Turnitin rubrics allow for marking under multiple criteria and bands. You can have standard rubrics that calculate grades, or qualitative rubrics that do not include scoring. Custom rubrics can be used for more flexibility within a band.

An alternative to using Turnitin is to integrate a rubric into the assignment itself by using a coversheet. (see the ‘Effective Rubrics – Using Turnitin’ video at 28m25s, link in the Canvas below).

Resources

Incorporating Pointing in Recorded Presentations – Motion tracking

This post shows how cursor movement can be used in online presentations to show gesture, and the skills needed to add motion tracked items to video.

As part of the recently launched Exploring 3D Anatomy MOOC, two video presentations were created. These presentations involved explaining diagrams and pictures. One of these recordings had a moving cursor which the presenter had used to explain various parts of the screen, and the other was recorded without a cursor. To improve the clarity of the explanations, we had a request to display a larger cursor over the recorded material, using it to ‘point’ to the various significant areas shown. 

When you’re planning a virtual presentation it’s worth checking if and how the software handles the cursor – some software will use a glowing highlight as you present, some will show and hide the cursor automatically depending on when you move it. The videos were recorded in ReCap, which automatically hides the cursor unless it is moving. The end of the post has links to various guides to help you choose your settings. The rest of this post details the animation process for how a larger cursor was added after the presentations had been recorded. This technique could be applied to other added graphical elements too if needed.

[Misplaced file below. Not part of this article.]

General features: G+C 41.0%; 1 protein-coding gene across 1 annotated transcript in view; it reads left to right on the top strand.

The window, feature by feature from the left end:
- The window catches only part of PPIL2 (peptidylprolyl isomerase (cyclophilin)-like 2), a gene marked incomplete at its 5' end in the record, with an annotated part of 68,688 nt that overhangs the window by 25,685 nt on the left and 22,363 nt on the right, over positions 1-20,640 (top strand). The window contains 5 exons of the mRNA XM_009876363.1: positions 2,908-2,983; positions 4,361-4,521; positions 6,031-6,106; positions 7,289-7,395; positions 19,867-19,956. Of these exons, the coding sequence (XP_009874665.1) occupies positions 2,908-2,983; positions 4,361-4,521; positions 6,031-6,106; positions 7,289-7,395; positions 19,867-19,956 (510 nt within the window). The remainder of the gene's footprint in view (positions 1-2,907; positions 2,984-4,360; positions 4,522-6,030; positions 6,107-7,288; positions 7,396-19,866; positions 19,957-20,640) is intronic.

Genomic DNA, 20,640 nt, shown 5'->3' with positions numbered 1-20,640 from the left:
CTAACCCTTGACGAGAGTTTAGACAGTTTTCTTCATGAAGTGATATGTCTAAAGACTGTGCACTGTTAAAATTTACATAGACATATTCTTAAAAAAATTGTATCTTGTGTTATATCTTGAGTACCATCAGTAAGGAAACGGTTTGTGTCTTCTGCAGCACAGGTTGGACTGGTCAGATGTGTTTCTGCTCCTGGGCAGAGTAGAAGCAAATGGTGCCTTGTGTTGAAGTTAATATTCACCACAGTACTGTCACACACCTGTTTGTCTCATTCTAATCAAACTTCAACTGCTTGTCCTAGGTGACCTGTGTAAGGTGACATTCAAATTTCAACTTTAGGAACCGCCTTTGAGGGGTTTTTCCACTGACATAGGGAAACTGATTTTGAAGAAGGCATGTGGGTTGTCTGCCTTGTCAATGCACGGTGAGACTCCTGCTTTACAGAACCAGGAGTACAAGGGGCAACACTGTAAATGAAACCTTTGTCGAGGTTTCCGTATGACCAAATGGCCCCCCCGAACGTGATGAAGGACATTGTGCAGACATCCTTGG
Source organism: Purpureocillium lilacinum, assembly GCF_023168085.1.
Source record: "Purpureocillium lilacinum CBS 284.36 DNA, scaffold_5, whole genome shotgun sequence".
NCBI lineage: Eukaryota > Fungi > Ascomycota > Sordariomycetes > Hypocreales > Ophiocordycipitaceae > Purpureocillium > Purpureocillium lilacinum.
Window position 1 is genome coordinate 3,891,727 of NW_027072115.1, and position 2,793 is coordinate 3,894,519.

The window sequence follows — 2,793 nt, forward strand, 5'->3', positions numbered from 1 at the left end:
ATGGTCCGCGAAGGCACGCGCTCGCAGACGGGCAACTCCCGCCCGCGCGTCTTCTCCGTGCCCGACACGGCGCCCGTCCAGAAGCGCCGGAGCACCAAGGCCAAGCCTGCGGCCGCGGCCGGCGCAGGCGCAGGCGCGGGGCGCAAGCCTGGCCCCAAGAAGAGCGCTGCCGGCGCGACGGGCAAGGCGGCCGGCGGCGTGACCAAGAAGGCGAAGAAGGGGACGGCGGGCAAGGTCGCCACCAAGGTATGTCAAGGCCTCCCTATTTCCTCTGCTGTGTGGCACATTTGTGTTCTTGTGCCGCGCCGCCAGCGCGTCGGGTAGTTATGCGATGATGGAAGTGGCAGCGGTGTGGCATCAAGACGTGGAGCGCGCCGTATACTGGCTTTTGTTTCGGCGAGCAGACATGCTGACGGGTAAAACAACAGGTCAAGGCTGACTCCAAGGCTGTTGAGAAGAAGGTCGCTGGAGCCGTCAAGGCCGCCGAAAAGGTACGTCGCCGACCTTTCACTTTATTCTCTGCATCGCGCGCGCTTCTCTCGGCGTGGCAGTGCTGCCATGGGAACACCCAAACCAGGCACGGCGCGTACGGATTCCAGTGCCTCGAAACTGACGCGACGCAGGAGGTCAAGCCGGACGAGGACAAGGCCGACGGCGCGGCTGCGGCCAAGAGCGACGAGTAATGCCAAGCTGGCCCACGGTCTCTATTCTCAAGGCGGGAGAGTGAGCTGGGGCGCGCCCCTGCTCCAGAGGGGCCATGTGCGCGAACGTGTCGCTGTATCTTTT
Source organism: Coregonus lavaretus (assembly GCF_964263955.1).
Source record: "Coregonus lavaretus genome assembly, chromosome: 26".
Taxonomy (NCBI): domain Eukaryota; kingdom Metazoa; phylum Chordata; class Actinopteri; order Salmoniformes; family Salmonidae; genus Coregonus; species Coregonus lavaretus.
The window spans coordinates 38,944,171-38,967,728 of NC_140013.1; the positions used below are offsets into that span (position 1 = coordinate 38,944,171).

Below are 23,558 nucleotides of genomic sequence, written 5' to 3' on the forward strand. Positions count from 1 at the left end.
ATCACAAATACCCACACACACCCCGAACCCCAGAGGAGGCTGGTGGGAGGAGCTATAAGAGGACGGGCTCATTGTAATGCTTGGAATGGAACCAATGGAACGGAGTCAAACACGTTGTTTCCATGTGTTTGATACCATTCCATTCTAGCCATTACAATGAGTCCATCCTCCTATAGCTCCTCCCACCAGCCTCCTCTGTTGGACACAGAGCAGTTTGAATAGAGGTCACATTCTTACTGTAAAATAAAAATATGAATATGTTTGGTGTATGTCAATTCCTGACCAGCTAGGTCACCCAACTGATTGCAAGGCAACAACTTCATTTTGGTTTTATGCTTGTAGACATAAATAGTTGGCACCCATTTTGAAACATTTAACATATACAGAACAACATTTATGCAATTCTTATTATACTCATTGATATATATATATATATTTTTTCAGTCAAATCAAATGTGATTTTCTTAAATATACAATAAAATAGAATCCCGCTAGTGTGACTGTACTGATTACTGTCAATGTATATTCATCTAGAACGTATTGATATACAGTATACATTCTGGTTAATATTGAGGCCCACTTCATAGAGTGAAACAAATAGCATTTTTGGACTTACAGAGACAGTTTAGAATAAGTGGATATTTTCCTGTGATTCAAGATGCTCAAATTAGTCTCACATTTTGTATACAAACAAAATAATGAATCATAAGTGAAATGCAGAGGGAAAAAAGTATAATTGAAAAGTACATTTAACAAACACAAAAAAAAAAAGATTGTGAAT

Creating the New Cursor

As the cursor is used in a lot of animations, there was already a scalable vector graphic image of a cursor available to use. This had been drawn in Adobe Illustrator. The next step was to use After Effects to add the cursor to the video and animate it.  

Tracking the Cursor

For the video with the cursor visible, the motion tracking function of After Effects was used. After identifying the original cursor, the new larger cursor was set to track it. Here and there the original cursor changed colour to remain visible over different backgrounds. It wasn’t necessary to replicate the colour change with the larger cursor, but this colour change did add extra steps when setting up the motion tracking as it needed to be started afresh each time the original cursor had changed colour. For the video without the cursor, the process was simpler as there was nothing to hide or track. As such the animations could be set up from scratch. Based on the clear explanation from the presenter, it was possible to add a cursor to trace the areas being explained.  

Adding the New Cursor

The animations were set up to take place between certain moments of the video – like scenes. Key points in the video were identified and ‘key frames’ added which allow us to set up when certain animations should take place, and how long for. Simple animations such as changing size, position or rotation can be done relatively quickly using these linear key frames. 

Once the start and end points are set, further customisation can be done to change the feel of the animation. For example, in this case, the speed of the cursor should somewhat mimic a natural movement rather than a precisely uniform speed. Using ‘ease in’ and ‘ease out’ (combined as ‘easy ease’) allows for the animation to look a little more natural, and less jarring, as the cursor starts to move more slowly before speeding up and gradually slowing to a stop.